'The Other Two' Review: A Funny, Unexpected Take on The Curse of Fame - Rolling Stone
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‘The Other Two’ Review: An Unexpected Take on the Curse of Fame and Bonds of Family

Winning new Comedy Central series about a young pop star and his siblings stays away from tired clichés about the entertainment business — and stays funny because of it

Heléne Yorke, Case Walker and Drew Tarver star as Brooke, ChaseDreams and Cary on 'The Other Two.'Heléne Yorke, Case Walker and Drew Tarver star as Brooke, ChaseDreams and Cary on 'The Other Two.'

Heléne Yorke, Case Walker and Drew Tarver star as Brooke, ChaseDreams and Cary on 'The Other Two.'

Jon Pack/Comedy Central(3)

The title and premise of The Other Two, Comedy Central’s new sitcom about the directionless adult siblings of a viral teen pop star, suggests an acidic satire of celebrity where the kid is a vapid jerk and his older brother and sister are justifiably resentful of his instant worldwide fame. But the show, from former SNL head writers Chris Kelly and Sarah Schneider, makes two very smart and unexpected choices early on, and it sticks to them. First, the kid, a 13-year-old calling himself ChaseDreams (Case Walker), is a bit dim, but he’s also so fundamentally nice and eager to please that no one who meets him could really hate him. Second, while sibs Cary (Drew Tarver) and Brooke (Heléne Yorke) are both envious of Chase’s success, particularly when contrasted against their own lives (Cary’s a struggling actor, Brooke a former dancer with no goal in life other than to “see 50 dicks this summer” after ending a frustrating long-term relationship), they also clearly love their little brother and are protective of him in the face of a showbiz industrial complex designed to chew up kids like Chase and spit them out.

The version where Chase is an entitled brat whom Cary and Brooke rightfully loathe could be funny, if it were only meant to fill up a C-story on an episode of 30 Rock. But it would burn out as quickly as everyone assumes Chase’s career will after he becomes famous for a song called “I Wanna Marry U At Recess.” This version, where he’s actually a sweet kid and the title characters are complicated and very human, seems built for the long haul. I liked the first season (it debuts Thursday; I’ve seen all 10 episodes) in large part because the characters improbably liked each other.

The early episodes lean a bit towards the more obvious take on the premise, with Cary and Brooke bewildered by Chase’s newfound popularity amid their own ongoing struggles. Not coincidentally, this is yet another Peak TV show that doesn’t get good till around the fourth episode. (Though it’s loosely serialized, you could jump in here and do fine.) Called “Chase Gets the Gays,” this installment turns on the idea that Chase’s new song about Cary — with lyrics like “I think it’s cool / my brother’s gay / and that’s OK! / The haters may hate / but I love how he’s gay!” — goes through an entire viral life cycle in the space of a few hours. It’s the show’s sharpest jab at the crossover between internet fame and the more traditional kind, as well as the episode where the older siblings, and Cary in particular, start to be taken more seriously. Some characters (notably the reliably amusing Ken Marino as Chase’s insecure manager) remain largely cartoonish, but still others who seem that way at first — such as the three siblings’ mom, Pat (Molly Shannon), who views Chase’s rocket to fame as part of her “year of yes” — turn out to be much more interesting as the story moves along. The older siblings take turns behaving absurdly or sincerely in the face of what Chase’s career has done to their lives in such short order; when one of them is told late in the season, “It feels like you a month ago would make fun of you now,” the insult stings because we’ve seen the clear downward trend that’s led to it.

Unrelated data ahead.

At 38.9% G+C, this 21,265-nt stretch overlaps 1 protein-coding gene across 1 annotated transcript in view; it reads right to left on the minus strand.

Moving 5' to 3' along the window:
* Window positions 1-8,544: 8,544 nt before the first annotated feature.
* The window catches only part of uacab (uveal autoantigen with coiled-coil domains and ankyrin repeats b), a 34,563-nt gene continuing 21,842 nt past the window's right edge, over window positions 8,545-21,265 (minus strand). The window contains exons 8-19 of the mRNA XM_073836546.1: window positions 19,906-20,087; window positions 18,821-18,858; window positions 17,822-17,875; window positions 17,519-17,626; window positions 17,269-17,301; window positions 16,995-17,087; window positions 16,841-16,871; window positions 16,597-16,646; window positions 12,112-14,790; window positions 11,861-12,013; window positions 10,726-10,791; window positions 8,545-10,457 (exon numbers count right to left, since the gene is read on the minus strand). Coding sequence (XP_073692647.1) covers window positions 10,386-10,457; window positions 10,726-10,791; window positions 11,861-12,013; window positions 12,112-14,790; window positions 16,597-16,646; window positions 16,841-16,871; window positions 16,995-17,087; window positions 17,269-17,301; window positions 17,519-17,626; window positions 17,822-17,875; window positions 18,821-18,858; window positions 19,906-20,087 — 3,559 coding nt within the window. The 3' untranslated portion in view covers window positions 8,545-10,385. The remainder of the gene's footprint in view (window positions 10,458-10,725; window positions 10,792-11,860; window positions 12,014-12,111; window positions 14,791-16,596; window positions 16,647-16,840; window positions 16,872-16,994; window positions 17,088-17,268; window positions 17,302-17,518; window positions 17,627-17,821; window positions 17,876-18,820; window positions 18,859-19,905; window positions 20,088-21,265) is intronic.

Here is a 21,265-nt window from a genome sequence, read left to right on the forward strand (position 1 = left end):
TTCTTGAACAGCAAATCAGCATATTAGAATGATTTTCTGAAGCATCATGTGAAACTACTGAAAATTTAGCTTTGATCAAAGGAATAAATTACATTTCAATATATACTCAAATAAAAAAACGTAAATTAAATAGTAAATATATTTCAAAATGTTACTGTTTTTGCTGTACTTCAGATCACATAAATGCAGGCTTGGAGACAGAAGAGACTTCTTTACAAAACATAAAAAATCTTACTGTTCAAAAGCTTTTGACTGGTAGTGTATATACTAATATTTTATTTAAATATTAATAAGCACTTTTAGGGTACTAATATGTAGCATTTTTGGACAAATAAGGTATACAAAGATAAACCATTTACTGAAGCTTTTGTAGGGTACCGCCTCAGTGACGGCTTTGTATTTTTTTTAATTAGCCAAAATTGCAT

As you might expect from the concept, there’s a lot of cringe humor, sometimes too much. (In those moments, I would pause the screener in hopes that when I hit play again, Cary or Brooke’s mortification would have already passed. Reader, it turns out that’s not how storytelling or technology work.) But Tarver and Yorke and the creative team turn the sibs into appealingly three-dimensional and vulnerable characters for whom we want good things, even when they’re giving into their worst impulses.

Comedy Central is pairing this debut season with the final one for Broad City in a familiar tactic of scheduling as torch-passing. There are some commonalities. Both are New York buddy comedies, for instance, and both feature a lot of explicit drug and sex humor. (Pat takes molly in one episode, and some of the series’ most cutting humor involves the specific challenges of being an openly gay actor in a business that’s less LGBTQ-friendly than it likes to think it is.) Both even feature Wanda Sykes in a recurring role; here, she plays the head of Chase’s PR team. Broad City was more explosively funny from the jump than The Other Two is, but there’s also a sense of invitation that both share. Even when Broad City has been less than inspired, it’s still a pleasure to spend 20-odd minutes in the company of Abbi and Ilana. And by the time I got to the end of The Other Two‘s first season, I just wanted to see what would happen next for this family of endearing misfits. If they all hated each other, the laughs might have come a bit faster at first, but I don’t imagine I’d have made it to the finish line the way I did with this surprisingly sweeter take on the idea.

In This Article: Comedy Central, Molly Shannon


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